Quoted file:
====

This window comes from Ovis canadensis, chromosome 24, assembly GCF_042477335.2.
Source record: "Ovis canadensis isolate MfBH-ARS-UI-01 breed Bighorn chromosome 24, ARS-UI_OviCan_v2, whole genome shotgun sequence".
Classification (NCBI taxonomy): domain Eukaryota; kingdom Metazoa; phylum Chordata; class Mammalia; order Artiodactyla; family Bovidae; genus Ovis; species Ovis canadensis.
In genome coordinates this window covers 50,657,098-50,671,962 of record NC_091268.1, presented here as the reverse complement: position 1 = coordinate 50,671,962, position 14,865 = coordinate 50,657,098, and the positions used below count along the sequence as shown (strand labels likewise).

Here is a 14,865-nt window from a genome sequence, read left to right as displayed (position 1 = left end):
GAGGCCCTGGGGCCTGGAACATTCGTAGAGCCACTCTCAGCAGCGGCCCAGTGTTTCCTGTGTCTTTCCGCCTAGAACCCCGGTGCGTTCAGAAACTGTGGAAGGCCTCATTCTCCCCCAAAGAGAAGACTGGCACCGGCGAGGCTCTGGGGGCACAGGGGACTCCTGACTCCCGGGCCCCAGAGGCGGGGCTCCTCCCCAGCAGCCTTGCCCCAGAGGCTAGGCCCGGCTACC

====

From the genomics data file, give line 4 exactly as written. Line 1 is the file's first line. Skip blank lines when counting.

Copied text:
In genome coordinates this window covers 50,657,098-50,671,962 of record NC_091268.1, presented here as the reverse complement: position 1 = coordinate 50,671,962, position 14,865 = coordinate 50,657,098, and the positions used below count along the sequence as shown (strand labels likewise).